We’re getting a lot of old-style Top Gear recently. I wonder how Quentin Willson and Tiff Needel are doing. It’s surprising how little Clarkson appears, though. Anyway, a few minutes of TG opens this tape.
There’s a trailer for Decisive Weapons, using the Terminator soundtrack as music. And one for Game On.
Then, we have the first episode of Neverwhere, Neil Gaiman’s urban fantasy, which he devised with Lenny Henry who presumably got it commissioned.
It starts, and we’re immediately hampered by some clunky bluescreen, as our hero, Richard Mayhew, does some kind of video introduction. It seems a clunky way to start the show, but subsequent episodes will use the same method to catch us up.
He’s engaged to a woman called Jessica, who is written and played as a rather controlling woman. When a young woman appears out of the dark and collapses in front of them, on the way to a restaurant, she barely notices, and insists he ignore her, but his instinct is to help her, and he takes the woman home, despite Jessica’s ultimatum that the engagement would be called off.
The woman’s name is Door, and she’s being pursued by two unsavoury characters, Croup and Vandemar, great, threatening performances from Hywel Bennett and Clive Russell.
At Door’s request he seeks out the Marquis de Carabas, a magnificent performance from Paterson Joseph.
They make a brief visit to a man called Old Bailey (Trevor Peacock) to whom the Marquis gives a small box.
Then de Carabas leaves with Door to take her to safety, and tells Richard he can stop worrying, and they’ll never see him again.
But he wakes up to find that nobody remembers him, and his flat is being sold. Even his former fiancee doesn’t recognise him. So he has to find Door and the Marquis, which leads him to a world underneath London, and some jeopardy.
BBC Genome: BBC Two – 12th September 1996 – 21:00
Another Top Gear tail-end before the next episode, along with trailers for Game On and a rather nasty looking program about incoming benefit changes called The System, complete with a Tory talking about scroungers and ‘wrong people’.
Then, part 2 of Neverwhere, Knightsbridge. The talking heads opening remains, allowing Richard to do a ‘previously on’. Richard is spared from harm because his captor can talk to rates, and a rat tells him how Richard helped Door. One of the ratspeakers, Anastasia, offers to take him to the floating market, where Door was going to find a bodyguard.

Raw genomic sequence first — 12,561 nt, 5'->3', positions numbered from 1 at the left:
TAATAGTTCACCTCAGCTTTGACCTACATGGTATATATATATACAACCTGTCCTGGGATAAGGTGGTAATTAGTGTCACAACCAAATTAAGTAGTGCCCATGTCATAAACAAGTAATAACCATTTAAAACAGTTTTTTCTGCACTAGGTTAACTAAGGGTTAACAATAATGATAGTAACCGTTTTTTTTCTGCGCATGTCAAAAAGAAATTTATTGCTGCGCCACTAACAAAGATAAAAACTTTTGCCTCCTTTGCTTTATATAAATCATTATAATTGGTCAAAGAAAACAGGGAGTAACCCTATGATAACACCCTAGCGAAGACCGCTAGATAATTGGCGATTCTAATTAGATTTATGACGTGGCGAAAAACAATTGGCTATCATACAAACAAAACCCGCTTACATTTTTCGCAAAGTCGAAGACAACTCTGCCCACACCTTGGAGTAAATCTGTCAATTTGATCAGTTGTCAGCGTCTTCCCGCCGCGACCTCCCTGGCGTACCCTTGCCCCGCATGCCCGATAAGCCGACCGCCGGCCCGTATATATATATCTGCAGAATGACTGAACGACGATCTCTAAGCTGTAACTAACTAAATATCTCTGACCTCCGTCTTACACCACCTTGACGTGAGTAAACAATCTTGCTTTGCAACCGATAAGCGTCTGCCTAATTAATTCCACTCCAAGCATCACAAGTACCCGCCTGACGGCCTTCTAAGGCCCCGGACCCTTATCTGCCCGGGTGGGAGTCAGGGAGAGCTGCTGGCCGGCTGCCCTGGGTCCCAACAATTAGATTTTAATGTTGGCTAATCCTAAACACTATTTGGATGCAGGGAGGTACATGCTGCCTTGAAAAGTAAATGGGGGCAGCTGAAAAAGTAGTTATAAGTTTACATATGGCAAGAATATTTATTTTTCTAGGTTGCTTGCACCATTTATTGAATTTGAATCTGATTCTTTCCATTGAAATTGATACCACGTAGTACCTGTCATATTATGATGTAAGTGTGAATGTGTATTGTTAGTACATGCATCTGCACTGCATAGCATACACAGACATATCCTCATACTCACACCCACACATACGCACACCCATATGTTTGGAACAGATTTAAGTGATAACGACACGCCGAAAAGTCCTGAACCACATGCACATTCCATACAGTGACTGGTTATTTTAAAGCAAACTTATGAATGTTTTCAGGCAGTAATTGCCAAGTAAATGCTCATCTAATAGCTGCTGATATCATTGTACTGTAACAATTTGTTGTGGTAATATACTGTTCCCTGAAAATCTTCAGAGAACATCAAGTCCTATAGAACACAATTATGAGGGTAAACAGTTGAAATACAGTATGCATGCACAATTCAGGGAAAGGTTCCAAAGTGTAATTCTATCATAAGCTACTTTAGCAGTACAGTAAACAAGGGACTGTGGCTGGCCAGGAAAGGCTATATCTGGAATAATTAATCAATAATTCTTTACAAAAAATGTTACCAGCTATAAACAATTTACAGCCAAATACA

Door and de Carabas visit Door’s home. It’s very spacious.
Richard meets Hunter, and has to cross Knightsbridge, when we get the second of a strange flashback. These have been heavily processed, but as a result, they look a bit more impressive than the regular photography.
Hunter is going to the floating market to audition as bodyguard for Door.
Richard finally hooks back up with Door, as the group head off to find The Angel Islington, played by Peter Capaldi.
BBC Genome: BBC Two – 19th September 1996 – 21:00
More Top Gear, a trailer for All Rise for Julian Clary and a trailer for The System precede the next episode.
Episode 3 is called Earl’s Court to Islington and this week it’s the Marquis who does the ‘Previously on’. I don’t like the random cuts for this – it feels too much like a DEF II interview.
The group meet the Earl of Earl’s Court on an underground train, who is played by Freddie Jones.
On the way to the Angel Islington, they have to visit the British Museum, where Richard’s ex-fiancee Jessica is organizing a display about angels.
Her boss is media mogul Mr Stockton, played by Stratford Johns.
Door and Richard find the painting of the Angelus that serves as the doorway to the Angel.
BBC Genome: BBC Two – 26th September 1996 – 21:00
The next episode starts immediate – no Top Gear this time – with Croup and Vandemar doing the catch-up.
This episode is Blackfriars. After meeting with Islington, Richard and Door meet Serpentine of the Seven Sisters, played by Julie T Wallace.
The Marquis tries to do a deal with Croup and Vandemar. It doesn’t go well for him.
Door, Richard and Hunter meet the Blackfriars.
Richard has to go through an ordeal to obtain the key, which takes the form of a psychological trial. I like the way it plays with him being both in London Beneath, and also on a tube platform, and he has to avoid throwing himself onto the line as he’s taunted by hos own demons.